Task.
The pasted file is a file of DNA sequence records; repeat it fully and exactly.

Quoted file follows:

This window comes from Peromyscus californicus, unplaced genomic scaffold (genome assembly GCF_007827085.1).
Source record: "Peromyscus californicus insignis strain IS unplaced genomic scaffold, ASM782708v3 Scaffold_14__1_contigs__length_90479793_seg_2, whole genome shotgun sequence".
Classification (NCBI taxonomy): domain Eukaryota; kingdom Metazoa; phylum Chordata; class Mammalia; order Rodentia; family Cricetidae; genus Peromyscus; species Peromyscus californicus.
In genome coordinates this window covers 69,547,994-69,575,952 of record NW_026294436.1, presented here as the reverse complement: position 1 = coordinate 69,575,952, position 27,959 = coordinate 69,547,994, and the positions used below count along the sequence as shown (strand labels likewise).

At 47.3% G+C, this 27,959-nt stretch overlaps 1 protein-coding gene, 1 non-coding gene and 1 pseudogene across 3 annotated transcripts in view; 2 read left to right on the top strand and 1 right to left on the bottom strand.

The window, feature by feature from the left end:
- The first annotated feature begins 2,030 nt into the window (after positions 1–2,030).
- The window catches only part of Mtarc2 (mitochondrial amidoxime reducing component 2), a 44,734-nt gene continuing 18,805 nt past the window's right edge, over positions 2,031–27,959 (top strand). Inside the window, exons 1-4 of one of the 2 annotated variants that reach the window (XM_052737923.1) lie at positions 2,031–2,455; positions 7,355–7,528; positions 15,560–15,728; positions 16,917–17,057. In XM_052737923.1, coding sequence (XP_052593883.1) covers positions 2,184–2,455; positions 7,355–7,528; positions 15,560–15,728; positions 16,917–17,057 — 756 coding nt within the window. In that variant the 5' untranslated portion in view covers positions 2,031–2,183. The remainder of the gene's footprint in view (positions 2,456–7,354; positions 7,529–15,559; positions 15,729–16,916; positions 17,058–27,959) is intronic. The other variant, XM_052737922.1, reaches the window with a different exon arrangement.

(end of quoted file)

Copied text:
This window comes from Peromyscus californicus, unplaced genomic scaffold (genome assembly GCF_007827085.1).
Source record: "Peromyscus californicus insignis strain IS unplaced genomic scaffold, ASM782708v3 Scaffold_14__1_contigs__length_90479793_seg_2, whole genome shotgun sequence".
Classification (NCBI taxonomy): domain Eukaryota; kingdom Metazoa; phylum Chordata; class Mammalia; order Rodentia; family Cricetidae; genus Peromyscus; species Peromyscus californicus.
In genome coordinates this window covers 69,547,994-69,575,952 of record NW_026294436.1, presented here as the reverse complement: position 1 = coordinate 69,575,952, position 27,959 = coordinate 69,547,994, and the positions used below count along the sequence as shown (strand labels likewise).

At 47.3% G+C, this 27,959-nt stretch overlaps 1 protein-coding gene, 1 non-coding gene and 1 pseudogene across 3 annotated transcripts in view; 2 read left to right on the top strand and 1 right to left on the bottom strand.

The window, feature by feature from the left end:
- The first annotated feature begins 2,030 nt into the window (after positions 1–2,030).
- The window catches only part of Mtarc2 (mitochondrial amidoxime reducing component 2), a 44,734-nt gene continuing 18,805 nt past the window's right edge, over positions 2,031–27,959 (top strand). Inside the window, exons 1-4 of one of the 2 annotated variants that reach the window (XM_052737923.1) lie at positions 2,031–2,455; positions 7,355–7,528; positions 15,560–15,728; positions 16,917–17,057. In XM_052737923.1, coding sequence (XP_052593883.1) covers positions 2,184–2,455; positions 7,355–7,528; positions 15,560–15,728; positions 16,917–17,057 — 756 coding nt within the window. In that variant the 5' untranslated portion in view covers positions 2,031–2,183. The remainder of the gene's footprint in view (positions 2,456–7,354; positions 7,529–15,559; positions 15,729–16,916; positions 17,058–27,959) is intronic. The other variant, XM_052737922.1, reaches the window with a different exon arrangement.